Are you getting ready to give birth to your project and unleash it on the world? Whether you’re launching a product, publishing a book, premiering content, or releasing a project, the questions around what’s the best approach remain the same. Most folks, at some point or another, will have to weigh the pros and cons of going the independent route versus getting past the gatekeepers and making a go of it with a mainstream outlet.
Having directed, edited, and marketed two indie motion pictures, founded several companies, kickstarted projects, and been generally scrappy my entire life, I know how daunting the independent’s journey can be.
While completing a project is a feat, once finished, that is the start of the long and windy road into marketing and selling your project (and yourself). Worse yet, the segue between creative person to a marketer is harrowing, and many times frustrating, but it is something we all must do. Wearing both hats, especially if time and resources are scarce, can be tricky. But it’s not impossible.
For me, there are often two competing factors as I complete something:
- My desire for the current project to succeed
- My desire to start something new and interesting
Each time I’ve completed a film, the last thing I’m interested in is spending time getting it publicity and experiencing it with others. Emailing and calling folks to tell them about what an incredible thing I have on my hands always come with some hesitancy.
- What if they don’t agree?
- What if they don’t care?
Some folks enjoy being in a theater with crowds reacting to their films, that has not been the case for me. Give me some Xanax, because nothing could be more anxiety-inducing, but as creatives, we’re often asked to do things that make us uncomfortable. Having to do it over the years has been like exposure therapy: I got better about selling my wares, sitting with people watching my films, reading criticism, and even public speaking.
Whether you go the indie or mainstream route, you’ll have to do self-promotion, and you’ll likely have to be pretty hands-on selling your project. So we creators come to a crossroads as to whether we want to go the indie or mainstream route. In some cases, the choice to go with partners may never materialize. You may find out that while you are interested in an indie approach for this project, the next one could go the other way — a lot depends on the project.
Frame up the problem
Tell me if this sounds familiar? I just finished something, the project is sitting there staring at me, and I need to get it out into the world, but I also need some distance (between me and it).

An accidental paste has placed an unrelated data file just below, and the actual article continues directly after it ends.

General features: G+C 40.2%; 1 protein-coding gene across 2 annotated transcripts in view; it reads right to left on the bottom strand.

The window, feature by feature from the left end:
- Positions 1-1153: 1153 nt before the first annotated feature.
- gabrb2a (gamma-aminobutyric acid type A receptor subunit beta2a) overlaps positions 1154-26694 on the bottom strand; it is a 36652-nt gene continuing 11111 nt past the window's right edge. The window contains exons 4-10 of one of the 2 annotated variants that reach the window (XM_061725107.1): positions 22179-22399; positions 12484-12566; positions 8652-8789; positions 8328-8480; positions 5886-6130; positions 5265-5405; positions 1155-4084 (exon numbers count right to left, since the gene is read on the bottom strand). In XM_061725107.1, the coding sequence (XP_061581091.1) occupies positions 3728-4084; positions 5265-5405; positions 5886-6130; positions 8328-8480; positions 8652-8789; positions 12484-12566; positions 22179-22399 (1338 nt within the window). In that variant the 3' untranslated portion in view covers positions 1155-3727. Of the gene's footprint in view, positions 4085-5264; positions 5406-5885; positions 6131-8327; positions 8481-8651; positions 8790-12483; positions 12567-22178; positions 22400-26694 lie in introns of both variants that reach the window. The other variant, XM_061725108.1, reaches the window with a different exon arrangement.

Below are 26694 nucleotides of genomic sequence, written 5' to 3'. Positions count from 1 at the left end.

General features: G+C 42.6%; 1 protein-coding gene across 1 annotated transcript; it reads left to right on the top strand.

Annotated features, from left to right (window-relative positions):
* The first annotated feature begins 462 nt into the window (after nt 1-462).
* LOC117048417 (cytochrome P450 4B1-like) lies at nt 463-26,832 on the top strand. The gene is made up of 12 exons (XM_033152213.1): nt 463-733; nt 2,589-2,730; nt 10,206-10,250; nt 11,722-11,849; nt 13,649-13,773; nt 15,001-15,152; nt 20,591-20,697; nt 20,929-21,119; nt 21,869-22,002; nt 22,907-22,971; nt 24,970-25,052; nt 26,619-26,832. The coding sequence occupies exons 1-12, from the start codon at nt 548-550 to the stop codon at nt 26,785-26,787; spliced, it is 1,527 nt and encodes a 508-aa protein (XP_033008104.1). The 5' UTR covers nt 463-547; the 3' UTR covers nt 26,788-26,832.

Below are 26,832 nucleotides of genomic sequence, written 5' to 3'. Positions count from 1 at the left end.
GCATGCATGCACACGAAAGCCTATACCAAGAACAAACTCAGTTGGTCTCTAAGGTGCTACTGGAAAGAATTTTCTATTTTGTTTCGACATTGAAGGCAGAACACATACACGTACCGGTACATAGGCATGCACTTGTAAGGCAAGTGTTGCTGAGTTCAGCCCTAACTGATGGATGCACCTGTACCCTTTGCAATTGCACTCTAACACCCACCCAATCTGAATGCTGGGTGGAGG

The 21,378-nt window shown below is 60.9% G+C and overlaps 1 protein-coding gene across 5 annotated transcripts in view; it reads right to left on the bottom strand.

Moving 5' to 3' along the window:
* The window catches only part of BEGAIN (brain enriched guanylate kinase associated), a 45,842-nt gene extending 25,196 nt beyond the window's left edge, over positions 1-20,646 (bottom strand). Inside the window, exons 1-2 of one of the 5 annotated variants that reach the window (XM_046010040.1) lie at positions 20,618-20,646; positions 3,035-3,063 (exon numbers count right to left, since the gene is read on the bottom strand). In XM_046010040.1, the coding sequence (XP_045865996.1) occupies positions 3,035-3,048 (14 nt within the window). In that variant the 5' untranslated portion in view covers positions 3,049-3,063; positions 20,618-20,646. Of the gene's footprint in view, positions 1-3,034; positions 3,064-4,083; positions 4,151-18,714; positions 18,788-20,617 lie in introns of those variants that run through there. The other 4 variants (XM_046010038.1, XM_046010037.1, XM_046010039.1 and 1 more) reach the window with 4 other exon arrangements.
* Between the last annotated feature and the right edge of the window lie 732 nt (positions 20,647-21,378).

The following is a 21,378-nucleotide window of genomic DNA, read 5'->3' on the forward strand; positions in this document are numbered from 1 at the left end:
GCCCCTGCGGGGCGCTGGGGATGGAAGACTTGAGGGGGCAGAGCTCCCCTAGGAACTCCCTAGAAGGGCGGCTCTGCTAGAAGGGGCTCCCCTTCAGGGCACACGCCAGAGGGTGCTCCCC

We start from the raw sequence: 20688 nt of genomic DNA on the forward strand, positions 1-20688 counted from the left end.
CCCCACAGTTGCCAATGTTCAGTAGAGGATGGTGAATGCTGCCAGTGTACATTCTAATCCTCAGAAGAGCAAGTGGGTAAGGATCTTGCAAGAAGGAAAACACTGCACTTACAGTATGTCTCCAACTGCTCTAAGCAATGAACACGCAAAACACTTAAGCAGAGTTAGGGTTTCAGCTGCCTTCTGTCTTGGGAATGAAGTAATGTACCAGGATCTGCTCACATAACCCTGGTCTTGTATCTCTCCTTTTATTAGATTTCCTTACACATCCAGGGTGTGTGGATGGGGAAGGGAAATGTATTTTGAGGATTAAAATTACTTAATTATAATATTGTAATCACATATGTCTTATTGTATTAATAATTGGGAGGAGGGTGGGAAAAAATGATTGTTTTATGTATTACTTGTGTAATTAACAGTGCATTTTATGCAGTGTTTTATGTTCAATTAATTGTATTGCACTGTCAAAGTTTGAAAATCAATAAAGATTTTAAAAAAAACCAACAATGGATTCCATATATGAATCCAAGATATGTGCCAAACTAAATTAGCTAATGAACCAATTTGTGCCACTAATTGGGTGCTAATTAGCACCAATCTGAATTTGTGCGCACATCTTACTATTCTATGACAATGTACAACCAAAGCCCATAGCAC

You are not alone. I have had that feeling every time I finish something. The act of creation can be wondrous and painful. All those emotions are exhausting, and finally, when it’s nearing the end, the last thing you want to learn is that finishing a project is the starting line, not the finish line.
The best thing to do at a time like this is to procrastinate productively and take a step back to reflect on what you’ve recently completed. That said, giving yourself a small barrier of 1–2 weeks to do nothing (read books, catch up on shows, take long walks, etc.) before you start grilling yourself is necessary.
Get a feel for how your project will live in the real world
Imagine we were in high school health class and had to take care of a creepy rudimentary robot baby for a week in the real world. That’s what you want to do with your project: get to know what it’s like to talk about it and see what it’s like to receive feedback from others — especially strangers. For this experiment, you’ll want people to interact with you and your product. If it’s a movie, then screen the “finished” version of it with folks who don’t know you or your backstory. If it’s a book, give a few strangers (who like the kind of book you’ve written) an advanced reader copy. Whatever it is, there’s a way to get a beta out to a small group of people to see how they’ll respond.
Of course, if you haven’t done enough tests previous to this one, you might find there’s still more work to do, but usually, by this point, it’s more about seeing how people who don’t know anything about you react. And I’m always an advocate for a robust survey after someone has seen or heard what you’ve made. That kind of rapid response can help you hone the way you’ll answer questions in the future, and get a feel for the way folks might review it.
If you’re working with a partner or partners on this project, then experiencing it alone and together is necessary. During this process, you’ll learn more about how each of you communicates outwardly about the work itself and how you describe your collaboration. For me, this was one of the toughest parts of directing my first feature film, “Second Skin.” I did not recognize how my producers would express their involvement in the project, and it threw me for a loop. Had I been able to have candid conversations early with them and screen the feature in smaller groups before its release, I could have avoided this dissonance altogether. Having discussions early on will save so much time and mental resources later. Some scars from that emotional rollercoaster over ten years ago are still visible today.
With a little bit of information about how people might feel about your project, it’s time to ask yourself some soul-searching questions.
How much do I like what I’ve created?
- This is brilliant, and humanity is unprepared.
- This is crap, what was I thinking?
Think of this question as a meter where one side is “brilliant,” and the other is “crap.” While subjective, it’s helpful to know whether you like what you’ve made. Your personality is inextricably intertwined with the way you’ll answer, but don’t sweat it. If you’re especially kind to yourself, then perhaps it is brilliant, and if you’re a bit self-hating (me), then it could be closer to “crap.”
Is it something that deserves my time and attention in the months and years to come?